If you've ever bought products made overseas you may have wondered how inspectors decide how many units to inspect. You may even have heard the term “AQL” thrown around regarding quality control and wondered if you should be using AQL for inspection.

aql for inspection If you've ever bought products manufactured overseas, you may have wondered how inspectors decide how many units to inspect. You may even have heard the term “AQL” thrown around regarding quality control and wondered if you should be using AQL for inspection.

When it comes to inspecting an order, it’s generally a good idea to inspect a random sample. Anyone who’s been exposed to even basic statistics can tell you there are a million ways to come up with a sampling plan. But the most commonly-used plan for sampling goods for product inspection is AQL. Our free eBook, The Importer's Guide to Managing Product Quality with AQL, talks about how to use AQL and how to choose your sample size and defect levels. Here, we'll talk about when you should use AQL for QC inspection – but first…

What Is AQL?

AQL stands for acceptable quality limits, or acceptable quality levels. AQL is the highest number of defects allowed in a certain percentage of an order. What most manufacturers are referring to when they talk about AQL are sampling plans and Acceptable Quality Limits set by the American National Standards Institute and the American Society for Quality.

These organizations developed ANSI/ASQ Z1.4, "Sampling Procedures and Tables for Inspection by Attributes”. These standards are a direct “descendant” of earlier U.S. Military standards (MIL-STD-105E) which were also widely used across many sectors. When MIL-STD-105E was retired in 1995, it was the U.S. Department of Defense that recommended adoption of the ANSI/ASQ Z1.4. Since then, the AQL chart has become the definitive, internationally accepted tool for use by quality control professionals and manufacturers. All AQL charts are standardized with the same numbers and groupings.

If you can slog your way through the instruction manual for ANSI/ASQ Z1.4, you’ll find there are actually very specific situations, conditions and nuances to these standards. And if you follow the manual closely, you’ll find AQL isn't suitable for every product inspeciton. Nevertheless, most inspections that verify a sample of products still employ AQL as the industry standard.

aql for inspection

When to Use AQL for Inspection

One often skipped but truly critical step of placing any production order is setting the quality standards to which your supplier should adhere. In an ideal world, your supplier would manufacture 100 percent of your products without any defects. But the reality is that nothing’s perfect. Even the most sophisticated production processes will create products with defects. As a buyer, this means you must decide how many defects in your order are acceptable. And you must decide what kinds of defects are too serious to accept.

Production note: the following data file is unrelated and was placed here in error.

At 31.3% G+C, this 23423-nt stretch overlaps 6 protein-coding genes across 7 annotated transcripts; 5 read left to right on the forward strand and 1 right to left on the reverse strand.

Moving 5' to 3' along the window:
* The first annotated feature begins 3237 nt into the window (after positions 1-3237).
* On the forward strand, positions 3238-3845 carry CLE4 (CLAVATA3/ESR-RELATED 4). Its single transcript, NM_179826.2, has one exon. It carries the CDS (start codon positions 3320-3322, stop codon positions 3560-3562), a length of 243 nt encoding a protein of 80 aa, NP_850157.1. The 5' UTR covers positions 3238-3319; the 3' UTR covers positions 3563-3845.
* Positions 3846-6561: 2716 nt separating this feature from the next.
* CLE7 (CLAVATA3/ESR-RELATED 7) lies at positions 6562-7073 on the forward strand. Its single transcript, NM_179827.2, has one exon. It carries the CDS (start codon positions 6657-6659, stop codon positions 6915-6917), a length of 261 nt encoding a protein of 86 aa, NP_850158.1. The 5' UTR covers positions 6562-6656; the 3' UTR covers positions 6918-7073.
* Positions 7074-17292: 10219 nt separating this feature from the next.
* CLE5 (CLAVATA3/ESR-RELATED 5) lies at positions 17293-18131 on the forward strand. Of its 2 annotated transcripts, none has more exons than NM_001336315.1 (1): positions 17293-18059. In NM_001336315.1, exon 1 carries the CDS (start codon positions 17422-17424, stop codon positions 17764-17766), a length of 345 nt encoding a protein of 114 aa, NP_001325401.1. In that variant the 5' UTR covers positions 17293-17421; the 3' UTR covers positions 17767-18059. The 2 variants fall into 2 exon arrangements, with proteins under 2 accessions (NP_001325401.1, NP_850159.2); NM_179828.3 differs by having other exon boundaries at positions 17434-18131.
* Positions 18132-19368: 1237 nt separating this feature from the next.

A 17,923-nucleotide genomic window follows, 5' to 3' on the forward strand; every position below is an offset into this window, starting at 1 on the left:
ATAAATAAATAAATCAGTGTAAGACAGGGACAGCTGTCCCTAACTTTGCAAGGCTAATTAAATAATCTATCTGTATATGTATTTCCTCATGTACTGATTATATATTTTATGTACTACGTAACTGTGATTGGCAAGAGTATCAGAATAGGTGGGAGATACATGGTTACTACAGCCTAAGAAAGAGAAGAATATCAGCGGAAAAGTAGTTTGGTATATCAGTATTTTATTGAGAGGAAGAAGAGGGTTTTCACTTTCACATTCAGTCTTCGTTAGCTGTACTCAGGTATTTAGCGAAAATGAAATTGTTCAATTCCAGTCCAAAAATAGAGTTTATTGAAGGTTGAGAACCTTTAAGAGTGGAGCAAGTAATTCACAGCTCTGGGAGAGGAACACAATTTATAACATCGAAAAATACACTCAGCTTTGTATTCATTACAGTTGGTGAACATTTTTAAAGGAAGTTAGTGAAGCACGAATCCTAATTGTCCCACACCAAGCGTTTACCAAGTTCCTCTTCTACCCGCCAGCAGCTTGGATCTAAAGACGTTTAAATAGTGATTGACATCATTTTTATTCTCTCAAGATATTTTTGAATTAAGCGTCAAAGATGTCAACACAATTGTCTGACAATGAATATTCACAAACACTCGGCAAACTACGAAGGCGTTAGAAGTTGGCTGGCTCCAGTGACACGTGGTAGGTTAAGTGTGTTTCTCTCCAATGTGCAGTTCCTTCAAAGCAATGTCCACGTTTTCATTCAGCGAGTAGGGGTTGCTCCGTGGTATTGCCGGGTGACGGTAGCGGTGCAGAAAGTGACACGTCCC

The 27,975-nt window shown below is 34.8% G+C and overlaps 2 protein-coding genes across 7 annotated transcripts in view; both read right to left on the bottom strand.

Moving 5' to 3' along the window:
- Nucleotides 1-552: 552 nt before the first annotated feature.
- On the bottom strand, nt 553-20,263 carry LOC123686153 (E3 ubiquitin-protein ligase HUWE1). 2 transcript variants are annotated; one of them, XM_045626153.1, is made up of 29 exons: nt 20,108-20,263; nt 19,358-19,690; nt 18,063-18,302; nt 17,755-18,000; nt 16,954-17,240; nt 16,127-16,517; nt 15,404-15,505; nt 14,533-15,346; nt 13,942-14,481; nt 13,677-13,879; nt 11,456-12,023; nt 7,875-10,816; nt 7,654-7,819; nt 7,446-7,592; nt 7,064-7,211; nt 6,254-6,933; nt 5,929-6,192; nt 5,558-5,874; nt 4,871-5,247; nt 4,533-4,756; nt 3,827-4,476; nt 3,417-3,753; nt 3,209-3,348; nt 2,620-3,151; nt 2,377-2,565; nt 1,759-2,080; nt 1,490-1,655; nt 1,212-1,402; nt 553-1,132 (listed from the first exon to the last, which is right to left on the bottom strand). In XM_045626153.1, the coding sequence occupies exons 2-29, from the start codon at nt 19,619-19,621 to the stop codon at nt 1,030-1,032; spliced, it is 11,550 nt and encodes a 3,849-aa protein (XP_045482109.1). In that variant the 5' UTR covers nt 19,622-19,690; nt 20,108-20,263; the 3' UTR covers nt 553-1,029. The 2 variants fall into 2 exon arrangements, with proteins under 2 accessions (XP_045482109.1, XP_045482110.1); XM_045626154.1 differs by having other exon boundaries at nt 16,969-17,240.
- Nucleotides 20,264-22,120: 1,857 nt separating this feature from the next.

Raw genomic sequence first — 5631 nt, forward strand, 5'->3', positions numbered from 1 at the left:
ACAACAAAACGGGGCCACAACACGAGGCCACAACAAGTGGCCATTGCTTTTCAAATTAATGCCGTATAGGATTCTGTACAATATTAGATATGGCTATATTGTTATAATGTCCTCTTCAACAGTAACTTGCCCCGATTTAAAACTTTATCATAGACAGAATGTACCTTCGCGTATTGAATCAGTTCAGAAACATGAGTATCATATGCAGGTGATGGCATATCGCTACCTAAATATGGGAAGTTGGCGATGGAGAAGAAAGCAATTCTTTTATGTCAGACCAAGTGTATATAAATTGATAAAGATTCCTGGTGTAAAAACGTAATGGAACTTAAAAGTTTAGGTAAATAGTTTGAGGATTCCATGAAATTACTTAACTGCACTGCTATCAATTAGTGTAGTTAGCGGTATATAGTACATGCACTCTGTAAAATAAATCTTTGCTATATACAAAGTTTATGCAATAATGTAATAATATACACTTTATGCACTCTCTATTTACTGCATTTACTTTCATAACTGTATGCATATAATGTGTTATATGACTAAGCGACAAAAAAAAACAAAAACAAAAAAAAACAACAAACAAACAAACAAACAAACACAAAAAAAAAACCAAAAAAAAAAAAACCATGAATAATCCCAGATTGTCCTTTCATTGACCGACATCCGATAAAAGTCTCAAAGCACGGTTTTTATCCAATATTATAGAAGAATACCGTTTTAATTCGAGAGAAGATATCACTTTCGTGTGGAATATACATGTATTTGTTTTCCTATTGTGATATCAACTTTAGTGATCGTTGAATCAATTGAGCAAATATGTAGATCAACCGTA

There are multiple ways to go about deciding on the number and type of defects to tolerate. Imagine you have a large QC budget and are buying a complicated industrial product that retails at a high price. Or maybe you’re only manufacturing a handful of units. In both instances, 100 percent inspection may be your best option. By inspecting every unit, you can be more confident that you aren’t missing any defects. Checking every unit often has the added benefit of allowing the factory to rework any defects found, which you can then verify before shipping.

For most buyers though, 100 percent inspection of every unit of every SKU in an order isn’t a feasible option. If you’re among buyers like these, what you really need is a sampling plan. And coming up with a sampling plan for inspection is exactly where using AQL is helpful.

AQL is especially useful in cases where:

  1.  You’re dealing with larger lot sizes. High volume can complicate inspection, and using AQL helps to simplify the process.
  2. Your products are manufactured using automated processes. Product inspections using AQL bring more accurate results when there are fewer production processes that use manual labor and could introduce human error.
  3. Your production runs are fairly consistent. If you’re manufacturing the same or similar products again and again, inspection results will be more telling from run to run.

Some larger companies may choose to develop their own sampling plan for product inspection. But many alternatives to ANSI/ASQ Z1.4 still follow acceptance sampling procedures, rather than inspecting 100 percent or a fixed sample of goods. The most important difference between ANSI/ASQ Z1.4 and other sampling plans is that your supplier will most likely be more familiar and comfortable with the AQL standard.


AQL, or acceptable quality limit, is a method of sampling derived from a system used by the U.S. military. Now adopted as the standard tool for choosing sample size for product inspection, AQL is used by quality control professionals globally. Inspecting using AQL is particularly beneficial with:

  1.  Larger lot sizes,
  2. Automated production processes; and
  3. Consistent production runs

For most buyers, AQL is an effective approach to selecting a sample of goods and determining an inspection result based on an acceptable number of product defects. Many buyers have found product quality improves through the use of AQL for inspection. So the next time you consider a product inspection, consider AQL!

Want to learn more about AQL? Check out our step-by-step video on how to use the AQL table for product sampling and inspection!

The Importer’s Guide to Managing Product Quality with AQL eBook


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